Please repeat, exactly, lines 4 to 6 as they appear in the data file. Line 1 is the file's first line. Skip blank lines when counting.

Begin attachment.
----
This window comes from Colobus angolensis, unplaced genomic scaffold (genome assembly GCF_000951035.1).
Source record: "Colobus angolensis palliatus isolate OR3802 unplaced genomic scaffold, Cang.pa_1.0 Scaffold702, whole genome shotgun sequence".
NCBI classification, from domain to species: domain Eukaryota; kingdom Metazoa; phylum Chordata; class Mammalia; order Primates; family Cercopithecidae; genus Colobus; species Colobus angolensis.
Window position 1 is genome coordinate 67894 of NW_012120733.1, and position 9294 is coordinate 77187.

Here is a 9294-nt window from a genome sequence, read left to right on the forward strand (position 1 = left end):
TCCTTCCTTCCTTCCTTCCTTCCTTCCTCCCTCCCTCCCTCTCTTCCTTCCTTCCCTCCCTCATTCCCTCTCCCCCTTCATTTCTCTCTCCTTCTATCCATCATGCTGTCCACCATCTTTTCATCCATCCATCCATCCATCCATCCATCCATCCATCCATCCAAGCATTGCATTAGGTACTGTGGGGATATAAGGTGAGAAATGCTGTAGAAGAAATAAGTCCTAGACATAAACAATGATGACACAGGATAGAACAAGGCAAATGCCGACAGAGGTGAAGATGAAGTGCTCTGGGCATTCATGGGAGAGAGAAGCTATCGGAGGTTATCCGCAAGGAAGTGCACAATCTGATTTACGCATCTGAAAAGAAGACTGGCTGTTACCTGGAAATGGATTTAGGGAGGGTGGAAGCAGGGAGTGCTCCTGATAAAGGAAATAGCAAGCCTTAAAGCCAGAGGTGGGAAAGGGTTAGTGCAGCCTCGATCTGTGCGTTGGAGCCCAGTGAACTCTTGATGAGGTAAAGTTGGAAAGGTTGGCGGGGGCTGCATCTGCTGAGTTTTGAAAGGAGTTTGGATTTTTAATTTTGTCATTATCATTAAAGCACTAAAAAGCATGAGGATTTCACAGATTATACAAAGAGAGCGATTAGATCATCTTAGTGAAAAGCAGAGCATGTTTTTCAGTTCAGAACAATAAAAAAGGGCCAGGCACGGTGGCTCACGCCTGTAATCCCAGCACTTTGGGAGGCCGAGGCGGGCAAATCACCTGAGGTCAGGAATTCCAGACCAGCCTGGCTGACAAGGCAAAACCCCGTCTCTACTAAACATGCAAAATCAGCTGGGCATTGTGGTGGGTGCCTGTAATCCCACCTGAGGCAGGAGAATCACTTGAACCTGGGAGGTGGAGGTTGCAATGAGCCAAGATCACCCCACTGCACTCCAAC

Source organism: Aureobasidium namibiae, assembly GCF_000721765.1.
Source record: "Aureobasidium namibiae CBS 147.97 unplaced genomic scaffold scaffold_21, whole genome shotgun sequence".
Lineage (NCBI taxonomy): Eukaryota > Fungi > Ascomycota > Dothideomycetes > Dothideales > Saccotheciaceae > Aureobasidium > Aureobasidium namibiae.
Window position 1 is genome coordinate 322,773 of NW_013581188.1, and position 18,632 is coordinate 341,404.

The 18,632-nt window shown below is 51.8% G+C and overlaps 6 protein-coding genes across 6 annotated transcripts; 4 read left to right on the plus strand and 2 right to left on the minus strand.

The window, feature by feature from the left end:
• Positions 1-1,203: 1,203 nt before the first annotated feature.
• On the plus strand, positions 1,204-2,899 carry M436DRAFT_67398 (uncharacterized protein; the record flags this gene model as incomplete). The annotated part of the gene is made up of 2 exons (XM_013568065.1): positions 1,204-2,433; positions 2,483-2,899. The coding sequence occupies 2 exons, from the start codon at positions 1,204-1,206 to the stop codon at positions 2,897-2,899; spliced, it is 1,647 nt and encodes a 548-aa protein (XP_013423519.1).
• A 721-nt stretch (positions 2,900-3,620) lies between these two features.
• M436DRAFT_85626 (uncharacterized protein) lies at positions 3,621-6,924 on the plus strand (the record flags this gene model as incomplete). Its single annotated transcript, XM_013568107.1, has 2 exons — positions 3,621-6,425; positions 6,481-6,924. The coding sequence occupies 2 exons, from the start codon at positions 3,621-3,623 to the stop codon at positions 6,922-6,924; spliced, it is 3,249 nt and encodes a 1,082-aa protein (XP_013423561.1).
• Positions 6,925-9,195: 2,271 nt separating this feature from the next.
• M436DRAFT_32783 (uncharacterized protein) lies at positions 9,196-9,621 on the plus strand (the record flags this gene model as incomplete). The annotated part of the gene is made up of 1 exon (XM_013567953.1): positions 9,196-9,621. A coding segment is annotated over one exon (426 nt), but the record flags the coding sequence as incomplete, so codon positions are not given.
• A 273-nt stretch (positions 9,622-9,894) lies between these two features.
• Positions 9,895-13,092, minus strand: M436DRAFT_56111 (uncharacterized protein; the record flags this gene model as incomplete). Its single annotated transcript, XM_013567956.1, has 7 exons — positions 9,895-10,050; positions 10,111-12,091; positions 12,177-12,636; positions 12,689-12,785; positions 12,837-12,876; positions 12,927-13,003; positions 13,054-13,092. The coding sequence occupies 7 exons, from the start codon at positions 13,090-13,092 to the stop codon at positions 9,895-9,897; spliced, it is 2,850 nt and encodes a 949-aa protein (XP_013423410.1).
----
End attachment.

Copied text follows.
Window position 1 is genome coordinate 67894 of NW_012120733.1, and position 9294 is coordinate 77187.

Here is a 9294-nt window from a genome sequence, read left to right on the forward strand (position 1 = left end):
TCCTTCCTTCCTTCCTTCCTTCCTTCCTCCCTCCCTCCCTCTCTTCCTTCCTTCCCTCCCTCATTCCCTCTCCCCCTTCATTTCTCTCTCCTTCTATCCATCATGCTGTCCACCATCTTTTCATCCATCCATCCATCCATCCATCCATCCATCCATCCATCCAAGCATTGCATTAGGTACTGTGGGGATATAAGGTGAGAAATGCTGTAGAAGAAATAAGTCCTAGACATAAACAATGATGACACAGGATAGAACAAGGCAAATGCCGACAGAGGTGAAGATGAAGTGCTCTGGGCATTCATGGGAGAGAGAAGCTATCGGAGGTTATCCGCAAGGAAGTGCACAATCTGATTTACGCATCTGAAAAGAAGACTGGCTGTTACCTGGAAATGGATTTAGGGAGGGTGGAAGCAGGGAGTGCTCCTGATAAAGGAAATAGCAAGCCTTAAAGCCAGAGGTGGGAAAGGGTTAGTGCAGCCTCGATCTGTGCGTTGGAGCCCAGTGAACTCTTGATGAGGTAAAGTTGGAAAGGTTGGCGGGGGCTGCATCTGCTGAGTTTTGAAAGGAGTTTGGATTTTTAATTTTGTCATTATCATTAAAGCACTAAAAAGCATGAGGATTTCACAGATTATACAAAGAGAGCGATTAGATCATCTTAGTGAAAAGCAGAGCATGTTTTTCAGTTCAGAACAATAAAAAAGGGCCAGGCACGGTGGCTCACGCCTGTAATCCCAGCACTTTGGGAGGCCGAGGCGGGCAAATCACCTGAGGTCAGGAATTCCAGACCAGCCTGGCTGACAAGGCAAAACCCCGTCTCTACTAAACATGCAAAATCAGCTGGGCATTGTGGTGGGTGCCTGTAATCCCACCTGAGGCAGGAGAATCACTTGAACCTGGGAGGTGGAGGTTGCAATGAGCCAAGATCACCCCACTGCACTCCAAC